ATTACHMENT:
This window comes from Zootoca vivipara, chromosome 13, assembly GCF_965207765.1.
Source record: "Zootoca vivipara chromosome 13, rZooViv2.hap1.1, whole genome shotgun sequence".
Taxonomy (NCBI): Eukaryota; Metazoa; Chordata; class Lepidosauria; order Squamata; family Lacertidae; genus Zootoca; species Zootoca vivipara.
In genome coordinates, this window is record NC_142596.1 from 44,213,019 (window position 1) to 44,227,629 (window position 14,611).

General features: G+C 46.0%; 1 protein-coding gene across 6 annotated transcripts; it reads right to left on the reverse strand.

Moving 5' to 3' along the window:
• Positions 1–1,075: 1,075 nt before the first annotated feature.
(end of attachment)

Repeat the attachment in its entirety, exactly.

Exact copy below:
This window comes from Zootoca vivipara, chromosome 13, assembly GCF_965207765.1.
Source record: "Zootoca vivipara chromosome 13, rZooViv2.hap1.1, whole genome shotgun sequence".
Taxonomy (NCBI): Eukaryota; Metazoa; Chordata; class Lepidosauria; order Squamata; family Lacertidae; genus Zootoca; species Zootoca vivipara.
In genome coordinates, this window is record NC_142596.1 from 44,213,019 (window position 1) to 44,227,629 (window position 14,611).

General features: G+C 46.0%; 1 protein-coding gene across 6 annotated transcripts; it reads right to left on the reverse strand.

Moving 5' to 3' along the window:
• Positions 1–1,075: 1,075 nt before the first annotated feature.